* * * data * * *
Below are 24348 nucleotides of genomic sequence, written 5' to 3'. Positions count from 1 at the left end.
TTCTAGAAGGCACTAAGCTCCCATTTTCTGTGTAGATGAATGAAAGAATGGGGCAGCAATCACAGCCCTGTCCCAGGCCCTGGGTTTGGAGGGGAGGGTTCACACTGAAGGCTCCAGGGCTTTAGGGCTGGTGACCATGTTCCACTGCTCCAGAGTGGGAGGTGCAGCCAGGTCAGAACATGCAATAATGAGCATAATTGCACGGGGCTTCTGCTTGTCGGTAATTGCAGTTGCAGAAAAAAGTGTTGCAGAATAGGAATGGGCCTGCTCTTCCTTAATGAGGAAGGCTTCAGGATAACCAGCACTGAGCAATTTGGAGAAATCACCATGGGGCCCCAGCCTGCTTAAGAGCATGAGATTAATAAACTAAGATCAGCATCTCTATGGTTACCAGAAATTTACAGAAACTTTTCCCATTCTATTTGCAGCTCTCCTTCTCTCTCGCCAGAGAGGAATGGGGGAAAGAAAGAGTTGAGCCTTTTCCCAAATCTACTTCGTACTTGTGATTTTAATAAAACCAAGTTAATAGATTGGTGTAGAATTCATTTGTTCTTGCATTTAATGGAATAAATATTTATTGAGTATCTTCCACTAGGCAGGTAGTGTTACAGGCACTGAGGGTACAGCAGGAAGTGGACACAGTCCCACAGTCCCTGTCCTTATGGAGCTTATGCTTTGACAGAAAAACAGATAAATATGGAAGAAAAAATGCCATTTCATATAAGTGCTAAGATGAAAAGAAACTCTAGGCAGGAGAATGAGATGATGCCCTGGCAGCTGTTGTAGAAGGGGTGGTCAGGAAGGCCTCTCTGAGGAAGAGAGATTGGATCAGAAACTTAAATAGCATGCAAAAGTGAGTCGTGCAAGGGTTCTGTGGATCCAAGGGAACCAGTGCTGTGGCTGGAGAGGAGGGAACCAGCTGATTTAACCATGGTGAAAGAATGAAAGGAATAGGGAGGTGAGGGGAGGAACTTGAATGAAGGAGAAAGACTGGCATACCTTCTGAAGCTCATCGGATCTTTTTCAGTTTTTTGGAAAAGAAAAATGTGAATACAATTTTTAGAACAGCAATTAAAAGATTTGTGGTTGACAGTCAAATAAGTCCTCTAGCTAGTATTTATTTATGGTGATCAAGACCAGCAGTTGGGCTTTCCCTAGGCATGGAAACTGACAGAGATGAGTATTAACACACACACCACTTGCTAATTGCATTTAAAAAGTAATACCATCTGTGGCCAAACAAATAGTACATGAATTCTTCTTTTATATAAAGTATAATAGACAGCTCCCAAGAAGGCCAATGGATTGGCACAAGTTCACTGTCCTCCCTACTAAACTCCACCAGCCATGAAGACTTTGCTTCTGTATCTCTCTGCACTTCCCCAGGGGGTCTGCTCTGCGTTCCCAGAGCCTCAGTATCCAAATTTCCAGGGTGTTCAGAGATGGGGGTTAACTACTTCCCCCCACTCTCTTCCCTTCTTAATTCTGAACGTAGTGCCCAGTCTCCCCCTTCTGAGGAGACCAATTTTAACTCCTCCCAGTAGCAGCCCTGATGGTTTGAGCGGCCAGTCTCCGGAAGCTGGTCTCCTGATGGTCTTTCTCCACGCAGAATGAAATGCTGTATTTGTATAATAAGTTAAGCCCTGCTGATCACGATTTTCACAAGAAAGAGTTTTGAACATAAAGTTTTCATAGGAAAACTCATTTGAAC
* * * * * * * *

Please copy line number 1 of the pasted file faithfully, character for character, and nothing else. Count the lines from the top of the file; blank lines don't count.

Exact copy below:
Below are 24348 nucleotides of genomic sequence, written 5' to 3'. Positions count from 1 at the left end.